Despite recommendations by the World Health Organization and the National Health and Medical Research Council to limit the drinking of sugar-sweetened beverages (SSBs), Australians are particularly high consumers of such products.1 In the report of the Australian Health Survey, 39% of males and 29% of females over 2 years of age had consumed SSBs on the day prior to the interview in 2011–2012,1 and these drinks were the largest sources of sugar in the Australian diet.2
- 1. Australian Bureau of Statistics. 4364.0.55.007. Australian Health Survey: Nutrition first results — foods and nutrients, 2011–12. Table 18: Consumption of sweetened beverages. May 2014. http://www.abs.gov.au/AUSSTATS/abs@.nsf/DetailsPage/4364.0.55.0072011-12?OpenDocument (accessed Mar 2017).
- 2. Australian Bureau of Statistics. 4804.0. National Nutrition Survey: foods eaten, Australia, 1995 [website]. Jan 1999. http://www.abs.gov.au/AUSSTATS/abs@.nsf/0/9A125034802F94CECA2568A9001393CE (accessed Mar 2017).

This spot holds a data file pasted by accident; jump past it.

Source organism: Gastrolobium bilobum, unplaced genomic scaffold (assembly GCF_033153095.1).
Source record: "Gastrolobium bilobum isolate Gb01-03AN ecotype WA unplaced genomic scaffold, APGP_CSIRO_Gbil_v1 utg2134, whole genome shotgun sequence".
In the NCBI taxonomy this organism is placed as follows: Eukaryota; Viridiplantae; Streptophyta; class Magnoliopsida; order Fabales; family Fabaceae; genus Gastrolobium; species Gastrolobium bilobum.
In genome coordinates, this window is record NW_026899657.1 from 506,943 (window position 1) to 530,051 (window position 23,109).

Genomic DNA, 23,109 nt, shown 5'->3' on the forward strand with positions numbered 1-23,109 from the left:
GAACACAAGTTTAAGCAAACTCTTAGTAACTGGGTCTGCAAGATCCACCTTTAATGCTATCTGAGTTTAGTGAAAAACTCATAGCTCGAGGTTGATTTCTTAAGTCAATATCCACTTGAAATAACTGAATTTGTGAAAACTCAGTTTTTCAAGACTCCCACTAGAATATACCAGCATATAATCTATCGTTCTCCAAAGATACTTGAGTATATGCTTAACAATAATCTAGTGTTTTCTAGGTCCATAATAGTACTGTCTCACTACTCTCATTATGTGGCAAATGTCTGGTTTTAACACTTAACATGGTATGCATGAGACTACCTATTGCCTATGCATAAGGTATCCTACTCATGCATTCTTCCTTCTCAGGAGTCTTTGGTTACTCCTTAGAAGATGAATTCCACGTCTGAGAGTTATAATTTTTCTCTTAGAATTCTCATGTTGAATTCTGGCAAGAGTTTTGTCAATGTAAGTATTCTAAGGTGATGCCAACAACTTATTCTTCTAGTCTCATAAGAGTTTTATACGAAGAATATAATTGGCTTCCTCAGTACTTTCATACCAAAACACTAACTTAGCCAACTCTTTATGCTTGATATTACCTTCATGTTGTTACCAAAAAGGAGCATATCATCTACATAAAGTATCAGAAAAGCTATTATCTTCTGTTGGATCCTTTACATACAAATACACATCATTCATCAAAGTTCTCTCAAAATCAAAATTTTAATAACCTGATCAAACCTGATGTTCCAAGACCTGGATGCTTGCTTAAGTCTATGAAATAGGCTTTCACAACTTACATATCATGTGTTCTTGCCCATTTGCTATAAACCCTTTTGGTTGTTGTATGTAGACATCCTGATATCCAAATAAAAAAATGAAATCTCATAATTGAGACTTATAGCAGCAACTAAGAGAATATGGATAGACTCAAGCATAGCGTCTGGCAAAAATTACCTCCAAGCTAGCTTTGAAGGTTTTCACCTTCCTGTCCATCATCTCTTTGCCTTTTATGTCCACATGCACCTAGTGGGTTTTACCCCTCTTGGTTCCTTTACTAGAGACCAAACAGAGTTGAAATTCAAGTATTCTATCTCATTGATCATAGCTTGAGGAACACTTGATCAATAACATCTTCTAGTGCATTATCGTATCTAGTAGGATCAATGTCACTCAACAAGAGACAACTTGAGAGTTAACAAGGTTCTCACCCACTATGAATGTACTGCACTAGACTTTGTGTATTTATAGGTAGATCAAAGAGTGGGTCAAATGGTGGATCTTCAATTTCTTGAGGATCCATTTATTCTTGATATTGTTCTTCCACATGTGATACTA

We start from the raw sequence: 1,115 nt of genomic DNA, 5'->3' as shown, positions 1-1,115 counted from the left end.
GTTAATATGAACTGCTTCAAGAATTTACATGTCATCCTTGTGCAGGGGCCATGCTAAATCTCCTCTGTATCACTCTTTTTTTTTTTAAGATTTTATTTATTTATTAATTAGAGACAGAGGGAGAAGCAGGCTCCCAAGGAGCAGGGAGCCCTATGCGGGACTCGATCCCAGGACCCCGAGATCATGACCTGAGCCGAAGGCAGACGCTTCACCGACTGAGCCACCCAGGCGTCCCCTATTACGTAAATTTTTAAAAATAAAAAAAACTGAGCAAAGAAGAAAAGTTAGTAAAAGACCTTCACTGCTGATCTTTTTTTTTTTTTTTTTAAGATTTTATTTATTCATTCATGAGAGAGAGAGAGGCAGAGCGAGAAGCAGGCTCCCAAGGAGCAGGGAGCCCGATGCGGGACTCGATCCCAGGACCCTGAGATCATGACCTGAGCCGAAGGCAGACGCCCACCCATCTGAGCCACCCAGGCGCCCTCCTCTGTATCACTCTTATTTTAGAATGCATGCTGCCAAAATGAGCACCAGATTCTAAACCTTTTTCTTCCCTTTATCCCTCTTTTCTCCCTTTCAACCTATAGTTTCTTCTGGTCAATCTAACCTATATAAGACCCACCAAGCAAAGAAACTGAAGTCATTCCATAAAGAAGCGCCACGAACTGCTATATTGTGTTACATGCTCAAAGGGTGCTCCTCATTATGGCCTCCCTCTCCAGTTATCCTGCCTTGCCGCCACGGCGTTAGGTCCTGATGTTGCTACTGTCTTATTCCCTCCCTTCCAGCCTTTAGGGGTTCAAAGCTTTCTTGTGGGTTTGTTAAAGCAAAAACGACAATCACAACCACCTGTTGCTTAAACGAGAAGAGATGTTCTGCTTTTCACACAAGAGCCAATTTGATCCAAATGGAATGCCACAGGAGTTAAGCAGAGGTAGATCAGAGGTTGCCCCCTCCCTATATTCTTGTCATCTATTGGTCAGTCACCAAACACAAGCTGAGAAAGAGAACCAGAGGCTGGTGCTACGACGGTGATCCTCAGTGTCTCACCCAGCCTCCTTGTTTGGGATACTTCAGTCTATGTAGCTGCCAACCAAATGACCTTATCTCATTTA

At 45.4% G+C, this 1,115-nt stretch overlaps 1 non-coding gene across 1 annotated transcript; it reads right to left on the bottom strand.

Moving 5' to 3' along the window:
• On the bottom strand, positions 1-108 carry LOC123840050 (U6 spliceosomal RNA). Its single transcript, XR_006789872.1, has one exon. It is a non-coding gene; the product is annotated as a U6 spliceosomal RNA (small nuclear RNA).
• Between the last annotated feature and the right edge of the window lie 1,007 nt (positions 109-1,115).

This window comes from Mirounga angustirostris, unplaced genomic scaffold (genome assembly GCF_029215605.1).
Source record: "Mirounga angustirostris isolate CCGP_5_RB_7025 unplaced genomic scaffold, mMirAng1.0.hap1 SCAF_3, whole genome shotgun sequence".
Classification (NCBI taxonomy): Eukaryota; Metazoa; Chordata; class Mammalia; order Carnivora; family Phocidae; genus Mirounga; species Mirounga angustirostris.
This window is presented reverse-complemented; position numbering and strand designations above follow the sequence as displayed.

- 3. Jameel F, Phang M, Wood LG, Garg ML. Acute effects of feeding fructose, glucose and sucrose on blood lipid levels and systemic inflammation. Lipids Health Dis 2014; 13: 195.
- 4. Bantle JP, Raatz SK, Thomas W, Georgopoulos A. Effects of dietary fructose on plasma lipids in healthy subjects. Am J Clin Nutr 2000; 72: 1128-1134.
- 5. Chong MF, Fielding BA, Frayn KN. Mechanisms for the acute effect of fructose on postprandial lipemia. Am J Clin Nutr 2007; 85: 1511-1520.
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